My concern increased as I was transported to the Labor and Delivery unit via wheelchair at the University of Utah Hospital. Kirk joked that we were getting the “bonus tour”. Throughout the night, his good humor maintained as well as his intense concern for me and the Sprouts. He took notes on his phone, he tried to remember nurse’s names, and he jumped every time I asked for anything. What a man! Kirk and I spent a long, uncomfortable night in a Labor & Delivery room with monitors on the babies constantly. Those beds are NO JOKE. I got my first steroid shot, in case it was game on. I got a second steroid shot later Monday night. After the doctor verified that indeed, my membranes had ruptured, they told me that the plan was to stick it out in the hospital until I hit the 34 week mark, which was Memorial Day weekend. I was not having contractions and there were no other signs of labor. They figured out that Baby A was the culprit, not sure what he was thinking. They were very concerned about infection so I was restricted to bed rest and pumped full of antibiotics. Monday morning I went for an ultrasound and the babies were looking great. They both were estimated to be around 4-4.5 lbs. They were both chilling, head down, and moving around a lot. I got moved to a different unit with less monitoring and a slightly more comfortable bed (yay!). I made preparations to stay at the hospital and Kirk ran errands to get what we needed. The hospital stay was mostly uneventful until Wednesday night 😉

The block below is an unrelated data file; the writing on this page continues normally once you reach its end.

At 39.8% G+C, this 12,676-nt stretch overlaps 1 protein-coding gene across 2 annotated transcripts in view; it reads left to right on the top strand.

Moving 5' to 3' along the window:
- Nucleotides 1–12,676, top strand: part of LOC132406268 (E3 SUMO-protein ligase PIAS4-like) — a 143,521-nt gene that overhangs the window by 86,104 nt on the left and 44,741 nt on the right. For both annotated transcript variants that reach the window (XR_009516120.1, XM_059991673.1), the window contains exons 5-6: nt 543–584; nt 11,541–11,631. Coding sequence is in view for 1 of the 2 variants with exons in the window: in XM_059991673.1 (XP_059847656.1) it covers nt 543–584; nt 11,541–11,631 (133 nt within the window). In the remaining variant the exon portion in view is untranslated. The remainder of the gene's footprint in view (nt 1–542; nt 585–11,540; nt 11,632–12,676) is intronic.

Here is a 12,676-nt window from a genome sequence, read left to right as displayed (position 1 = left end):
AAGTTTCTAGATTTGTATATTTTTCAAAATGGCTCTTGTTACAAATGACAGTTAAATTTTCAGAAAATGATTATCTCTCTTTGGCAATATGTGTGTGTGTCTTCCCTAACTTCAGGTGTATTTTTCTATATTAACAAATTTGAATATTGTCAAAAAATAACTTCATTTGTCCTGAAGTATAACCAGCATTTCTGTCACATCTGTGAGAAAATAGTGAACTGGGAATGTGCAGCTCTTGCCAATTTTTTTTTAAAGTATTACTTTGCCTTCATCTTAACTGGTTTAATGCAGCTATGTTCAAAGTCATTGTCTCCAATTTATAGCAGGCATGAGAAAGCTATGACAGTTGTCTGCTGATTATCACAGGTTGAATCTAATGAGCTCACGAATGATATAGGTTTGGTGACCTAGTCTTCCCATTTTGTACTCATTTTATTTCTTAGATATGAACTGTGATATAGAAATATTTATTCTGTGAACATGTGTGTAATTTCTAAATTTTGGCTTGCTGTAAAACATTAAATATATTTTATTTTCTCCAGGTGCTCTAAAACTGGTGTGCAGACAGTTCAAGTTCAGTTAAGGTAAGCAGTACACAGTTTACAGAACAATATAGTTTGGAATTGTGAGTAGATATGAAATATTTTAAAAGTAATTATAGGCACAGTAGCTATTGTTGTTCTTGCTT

Labor hit. I tried to ignore it. It didn’t work. And look what happened?
Alexander Cliff Eisele arrived at 0831 on May 21st. He weighed 4 lbs 2 oz. and was 16.5″ long. Alivianna Geri Eisele made her entrance feet first three minutes later. She weighed 3 lbs. 12 oz. and she was 16″ long. I saw both babies and heard them cry in the operating room and Kirk cut their cords. Both babies had 5 person teams waiting for them in the NICU. They were handed through the window to their super teams. Alivianna needed help breathing and was on CPAP. She also had to get some surfactant for her lungs. I think Alexander hogged all of the steroid shots that I got. Alexander did not need any help breathing. I got to visit them two hours later. Kirk was able to check in on them while I was recovering. The whole thing was quite surreal and we feel like the luckiest parents alive. Everything is going well with my recovery and I was discharged from the hospital on May 23rd. The babies are improving a little bit every day and they are both spunky and sweet in their own ways. I’m all in on the emotional roller coaster that every NICU parent gets sucked onto, but we’re taking it a day at a time. Thank you so much to Gene and Kathy for alleviating my stress and offering unconditional support immediately. I’m sure I’ve left out interesting things, but Kirk can give you the “real scoop” someday if you’re interested in hearing about it all. Updates for the babies will follow as I’m able to keep up. Thank you for all the love and support from far and near!